Environment

The world’s most climate-vulnerable countries have been excluded from COP26

People from the world's most climate-vulnerable countries have found themselves shut out from COP26 discussions that will determine their future survival.

Visa, finance and accommodation issues have excluded the voices of those most vulnerable to climate change at COP26

Visa, finance and accommodation issues have excluded the voices of those most vulnerable to climate change at COP26. (Stop Climate Chaos Scotland/Fiona Hooker)

When 30 year-old Diaka Koroma was offered the opportunity to travel to COP26 as a delegate with Action Aid, she was delighted. 

An activist from Sierra Leone, Diaka has spent years defending the rights of women and girls, and hoped to use COP26 to draw attention to the disproportionate impact the climate crisis is having on women in the global south.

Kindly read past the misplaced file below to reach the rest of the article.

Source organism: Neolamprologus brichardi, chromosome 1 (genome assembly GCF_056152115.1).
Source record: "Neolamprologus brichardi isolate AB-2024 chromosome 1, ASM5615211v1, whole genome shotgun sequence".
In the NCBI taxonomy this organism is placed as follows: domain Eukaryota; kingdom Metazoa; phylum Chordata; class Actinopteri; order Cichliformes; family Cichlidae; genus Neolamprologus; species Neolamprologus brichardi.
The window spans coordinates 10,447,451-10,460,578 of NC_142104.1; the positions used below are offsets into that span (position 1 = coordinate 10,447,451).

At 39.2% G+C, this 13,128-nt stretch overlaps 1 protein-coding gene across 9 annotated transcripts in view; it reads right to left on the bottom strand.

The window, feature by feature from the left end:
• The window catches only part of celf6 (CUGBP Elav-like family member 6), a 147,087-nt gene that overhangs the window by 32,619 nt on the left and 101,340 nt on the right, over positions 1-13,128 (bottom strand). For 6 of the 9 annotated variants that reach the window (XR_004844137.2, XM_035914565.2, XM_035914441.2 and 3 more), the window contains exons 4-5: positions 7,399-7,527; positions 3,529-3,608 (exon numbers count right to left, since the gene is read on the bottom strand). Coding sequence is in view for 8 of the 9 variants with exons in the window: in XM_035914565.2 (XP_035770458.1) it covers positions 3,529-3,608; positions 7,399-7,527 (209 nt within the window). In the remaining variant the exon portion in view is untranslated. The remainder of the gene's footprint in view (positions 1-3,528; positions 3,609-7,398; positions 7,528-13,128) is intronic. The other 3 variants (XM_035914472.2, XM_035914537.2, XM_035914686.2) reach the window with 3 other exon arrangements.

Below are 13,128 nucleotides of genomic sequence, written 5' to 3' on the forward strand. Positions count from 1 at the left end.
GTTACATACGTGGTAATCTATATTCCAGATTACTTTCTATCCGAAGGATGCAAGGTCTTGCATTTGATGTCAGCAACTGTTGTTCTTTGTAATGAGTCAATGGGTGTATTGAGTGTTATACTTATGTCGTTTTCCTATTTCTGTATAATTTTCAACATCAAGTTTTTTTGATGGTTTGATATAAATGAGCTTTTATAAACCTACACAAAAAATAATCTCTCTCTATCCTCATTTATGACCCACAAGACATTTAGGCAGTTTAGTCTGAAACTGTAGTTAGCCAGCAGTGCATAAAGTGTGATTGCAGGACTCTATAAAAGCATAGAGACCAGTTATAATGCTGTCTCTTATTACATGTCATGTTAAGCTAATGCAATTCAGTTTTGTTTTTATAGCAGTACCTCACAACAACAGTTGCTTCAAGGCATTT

Yet three days into the conference her visa still hadn’t arrived.

“If I had my visa I’d go this minute – I haven’t heard from them and it’s past the time we were told to wait”, she told The Big Issue

“When we call the number they gave us, nobody picks up. There’s an alternative number they gave me which charged me eight dollars a minute when I called.”

The “we” Diaka refers to isn’t only delegates from Sierra Leone, but people from all parts of the global south. 

From visa issues to lengthy quarantine periods and extortionate accommodation costs, scores of delegates from the most climate-vulnerable countries on earth have found themselves shut out from discussions at COP26 that will dictate their future survival.

In spite of being extremely vulnerable to rising sea levels, just two delegates from the Pacific Islands’ Climate Action Network have got to COP26 this year thanks to what a spokesperson called “health and logistical barriers”. 

Diaka Koroma has advocated against harmful practices like female genital mutilation and forced marriage in her home country.

The group says the Islands’ perilous situation was “ignored” by other leaders in the run-up to COP, and now fears the event itself “will be neither inclusive nor ambitious due to the exclusion of Pacific Island voices”.